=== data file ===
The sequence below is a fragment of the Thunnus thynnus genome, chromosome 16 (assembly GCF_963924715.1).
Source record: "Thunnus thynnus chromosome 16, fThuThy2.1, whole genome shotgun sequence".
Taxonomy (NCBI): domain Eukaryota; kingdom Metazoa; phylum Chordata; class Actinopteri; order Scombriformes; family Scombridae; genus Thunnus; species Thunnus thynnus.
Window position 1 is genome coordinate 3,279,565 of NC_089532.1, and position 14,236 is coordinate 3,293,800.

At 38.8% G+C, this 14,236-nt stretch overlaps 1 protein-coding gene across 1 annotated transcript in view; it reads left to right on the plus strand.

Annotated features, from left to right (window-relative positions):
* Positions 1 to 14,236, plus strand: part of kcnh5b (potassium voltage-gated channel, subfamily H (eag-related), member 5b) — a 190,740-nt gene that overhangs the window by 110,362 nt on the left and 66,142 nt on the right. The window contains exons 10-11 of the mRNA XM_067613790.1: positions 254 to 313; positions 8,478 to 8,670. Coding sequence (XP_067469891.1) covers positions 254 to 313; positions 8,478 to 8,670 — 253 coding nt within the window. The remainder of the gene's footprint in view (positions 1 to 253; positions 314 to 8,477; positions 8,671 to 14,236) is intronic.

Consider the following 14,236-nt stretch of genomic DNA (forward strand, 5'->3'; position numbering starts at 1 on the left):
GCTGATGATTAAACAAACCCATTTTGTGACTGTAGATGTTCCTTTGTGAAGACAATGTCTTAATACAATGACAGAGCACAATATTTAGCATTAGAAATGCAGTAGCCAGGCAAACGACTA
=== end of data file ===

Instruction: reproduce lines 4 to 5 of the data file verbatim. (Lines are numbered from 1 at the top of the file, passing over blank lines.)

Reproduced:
Window position 1 is genome coordinate 3,279,565 of NC_089532.1, and position 14,236 is coordinate 3,293,800.

At 38.8% G+C, this 14,236-nt stretch overlaps 1 protein-coding gene across 1 annotated transcript in view; it reads left to right on the plus strand.